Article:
|CPSC 327||Data Structures and Algorithms||Spring 2016|
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|Assignments and Evaluation||
Readings: Readings are an important component of this course; they will be your first exposure to most new material and it is expected that class will not be taken up by a lecture repeating basic content from the reading. Do the assigned reading!
Homework: Expect homework to be frequent, with assignments due most class days. "Pre-class" questions/problems are intended to help identify tricky points that need attention in class and to set up for in-class activities. These will be graded primarily on effort rather than correctness. "Practice" questions/problems are intended to provide additional practice with a topic after discussion in class and will be graded primarily on correctness.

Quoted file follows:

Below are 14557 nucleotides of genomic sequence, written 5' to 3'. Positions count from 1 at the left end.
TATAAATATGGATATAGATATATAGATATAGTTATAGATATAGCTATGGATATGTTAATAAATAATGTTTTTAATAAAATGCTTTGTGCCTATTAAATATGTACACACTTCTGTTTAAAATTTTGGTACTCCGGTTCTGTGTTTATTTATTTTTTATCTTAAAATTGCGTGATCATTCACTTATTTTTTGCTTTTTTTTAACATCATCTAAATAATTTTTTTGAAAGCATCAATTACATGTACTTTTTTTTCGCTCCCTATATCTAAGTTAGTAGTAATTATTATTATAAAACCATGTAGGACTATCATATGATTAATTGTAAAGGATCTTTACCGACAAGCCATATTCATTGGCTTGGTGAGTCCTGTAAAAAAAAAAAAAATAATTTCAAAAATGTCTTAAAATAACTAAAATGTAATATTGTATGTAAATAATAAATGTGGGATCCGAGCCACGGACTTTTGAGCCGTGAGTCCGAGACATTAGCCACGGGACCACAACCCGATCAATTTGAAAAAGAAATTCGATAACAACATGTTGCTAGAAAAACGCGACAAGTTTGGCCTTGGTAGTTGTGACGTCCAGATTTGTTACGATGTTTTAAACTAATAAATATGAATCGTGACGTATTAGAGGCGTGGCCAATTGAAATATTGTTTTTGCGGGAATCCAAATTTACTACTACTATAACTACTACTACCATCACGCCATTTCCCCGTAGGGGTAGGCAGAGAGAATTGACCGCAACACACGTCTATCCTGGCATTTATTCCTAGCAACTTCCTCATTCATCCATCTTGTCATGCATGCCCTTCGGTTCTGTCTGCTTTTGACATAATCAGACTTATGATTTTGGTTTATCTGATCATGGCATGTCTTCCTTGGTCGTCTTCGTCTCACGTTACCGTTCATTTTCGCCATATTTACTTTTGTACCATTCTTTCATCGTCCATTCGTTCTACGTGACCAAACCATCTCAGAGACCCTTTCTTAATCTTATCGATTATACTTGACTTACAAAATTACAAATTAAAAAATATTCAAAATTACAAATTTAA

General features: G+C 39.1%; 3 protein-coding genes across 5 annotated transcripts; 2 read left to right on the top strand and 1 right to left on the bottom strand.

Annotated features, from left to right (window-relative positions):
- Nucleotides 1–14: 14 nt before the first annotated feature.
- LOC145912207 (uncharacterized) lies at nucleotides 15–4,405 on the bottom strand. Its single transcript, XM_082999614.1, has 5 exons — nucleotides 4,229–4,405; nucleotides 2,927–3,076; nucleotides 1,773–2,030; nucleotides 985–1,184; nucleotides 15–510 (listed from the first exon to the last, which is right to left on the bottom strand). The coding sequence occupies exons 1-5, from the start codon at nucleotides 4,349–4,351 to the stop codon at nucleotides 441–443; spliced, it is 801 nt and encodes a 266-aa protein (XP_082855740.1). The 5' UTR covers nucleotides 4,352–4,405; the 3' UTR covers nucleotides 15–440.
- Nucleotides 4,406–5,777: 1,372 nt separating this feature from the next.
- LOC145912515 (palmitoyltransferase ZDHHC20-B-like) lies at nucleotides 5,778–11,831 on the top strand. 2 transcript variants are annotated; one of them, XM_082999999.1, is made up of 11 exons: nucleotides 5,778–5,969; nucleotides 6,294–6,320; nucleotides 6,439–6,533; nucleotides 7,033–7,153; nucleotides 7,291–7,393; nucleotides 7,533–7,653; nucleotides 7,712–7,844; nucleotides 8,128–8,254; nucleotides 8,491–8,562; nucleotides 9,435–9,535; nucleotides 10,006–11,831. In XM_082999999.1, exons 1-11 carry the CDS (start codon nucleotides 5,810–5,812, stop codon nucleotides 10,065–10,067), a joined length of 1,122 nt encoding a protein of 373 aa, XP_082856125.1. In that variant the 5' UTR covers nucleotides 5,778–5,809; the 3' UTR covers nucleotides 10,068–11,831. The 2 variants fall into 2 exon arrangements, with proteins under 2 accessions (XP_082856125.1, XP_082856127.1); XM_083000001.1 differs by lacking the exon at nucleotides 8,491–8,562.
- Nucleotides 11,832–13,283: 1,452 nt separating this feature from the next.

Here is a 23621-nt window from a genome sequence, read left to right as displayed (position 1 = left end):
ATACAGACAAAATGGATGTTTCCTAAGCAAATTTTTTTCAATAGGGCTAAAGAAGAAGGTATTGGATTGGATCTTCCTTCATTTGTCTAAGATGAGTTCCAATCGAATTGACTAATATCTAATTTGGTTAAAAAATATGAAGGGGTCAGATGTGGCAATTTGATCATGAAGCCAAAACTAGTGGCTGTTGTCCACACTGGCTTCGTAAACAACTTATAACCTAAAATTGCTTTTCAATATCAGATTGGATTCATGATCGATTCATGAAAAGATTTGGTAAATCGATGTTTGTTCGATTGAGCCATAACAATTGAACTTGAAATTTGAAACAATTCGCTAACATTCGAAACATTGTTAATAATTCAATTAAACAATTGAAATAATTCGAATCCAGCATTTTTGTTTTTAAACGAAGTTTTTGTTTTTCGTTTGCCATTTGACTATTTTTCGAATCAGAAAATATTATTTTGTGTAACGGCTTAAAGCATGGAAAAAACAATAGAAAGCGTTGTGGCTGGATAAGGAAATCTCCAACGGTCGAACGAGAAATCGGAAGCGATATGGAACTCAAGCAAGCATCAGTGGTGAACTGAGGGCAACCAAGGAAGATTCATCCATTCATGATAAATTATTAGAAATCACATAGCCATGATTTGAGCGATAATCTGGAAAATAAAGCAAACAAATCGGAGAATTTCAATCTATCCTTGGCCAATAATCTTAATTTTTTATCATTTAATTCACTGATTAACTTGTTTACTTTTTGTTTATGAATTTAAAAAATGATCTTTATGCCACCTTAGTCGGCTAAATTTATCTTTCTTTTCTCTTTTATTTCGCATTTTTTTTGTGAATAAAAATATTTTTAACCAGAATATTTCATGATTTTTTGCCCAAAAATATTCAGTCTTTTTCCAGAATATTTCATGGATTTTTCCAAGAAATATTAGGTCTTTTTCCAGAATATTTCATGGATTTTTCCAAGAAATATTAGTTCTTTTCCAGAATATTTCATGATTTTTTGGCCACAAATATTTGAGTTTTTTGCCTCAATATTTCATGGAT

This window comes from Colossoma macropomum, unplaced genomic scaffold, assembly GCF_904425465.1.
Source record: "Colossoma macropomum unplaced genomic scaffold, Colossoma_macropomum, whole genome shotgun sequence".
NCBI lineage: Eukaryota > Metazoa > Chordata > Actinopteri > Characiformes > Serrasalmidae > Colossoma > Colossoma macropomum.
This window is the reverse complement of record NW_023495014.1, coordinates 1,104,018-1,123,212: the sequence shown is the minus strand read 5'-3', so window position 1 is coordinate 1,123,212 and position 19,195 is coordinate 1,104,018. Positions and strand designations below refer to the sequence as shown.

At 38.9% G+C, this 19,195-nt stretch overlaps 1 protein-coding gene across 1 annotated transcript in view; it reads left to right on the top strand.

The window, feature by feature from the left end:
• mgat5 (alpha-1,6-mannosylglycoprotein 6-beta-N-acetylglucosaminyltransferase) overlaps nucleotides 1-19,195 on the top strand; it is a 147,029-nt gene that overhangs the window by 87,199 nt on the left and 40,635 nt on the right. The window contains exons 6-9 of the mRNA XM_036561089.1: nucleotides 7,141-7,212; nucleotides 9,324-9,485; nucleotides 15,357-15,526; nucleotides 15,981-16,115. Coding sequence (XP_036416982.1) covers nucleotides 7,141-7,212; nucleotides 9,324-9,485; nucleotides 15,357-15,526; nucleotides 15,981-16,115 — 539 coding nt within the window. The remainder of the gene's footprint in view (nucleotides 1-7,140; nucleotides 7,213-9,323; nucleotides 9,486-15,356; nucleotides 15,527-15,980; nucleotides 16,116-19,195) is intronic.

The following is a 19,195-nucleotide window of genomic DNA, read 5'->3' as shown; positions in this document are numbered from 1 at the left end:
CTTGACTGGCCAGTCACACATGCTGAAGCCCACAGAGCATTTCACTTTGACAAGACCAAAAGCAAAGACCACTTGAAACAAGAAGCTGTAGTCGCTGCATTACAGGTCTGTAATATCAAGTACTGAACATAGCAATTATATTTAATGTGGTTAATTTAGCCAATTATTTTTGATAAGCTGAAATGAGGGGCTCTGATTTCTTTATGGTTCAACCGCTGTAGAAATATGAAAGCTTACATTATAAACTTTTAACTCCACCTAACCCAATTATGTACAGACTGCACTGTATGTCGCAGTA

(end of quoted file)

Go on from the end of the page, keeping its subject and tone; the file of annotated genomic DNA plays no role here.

Projects: Three group projects involving the development and implementation of data structures and/or algorithms with emphasize practical applications of the material.
Exams: There will be two midterms and a final exam. All will be take-home exams, and will emphasize applying concepts rather than simple recall. More information about the exams will be provided closer to the exam dates.
Final Grades: Final grades will be computed as follows:
Participation: You are expected to participate in class. This does not mean that you have to volunteer for everything, but you should be actively engaged in class - i.e. you are paying attention and contribute meaningfully to the class on a regular basis, and you are on task and contributing to the group during in-class group activities. You should not hesitate to ask questions about the course material, either in class or outside of class via email or office hours - if you remain confused about something, it will make the next topic that much harder. Class participation will be taken into account when considering borderline final grades.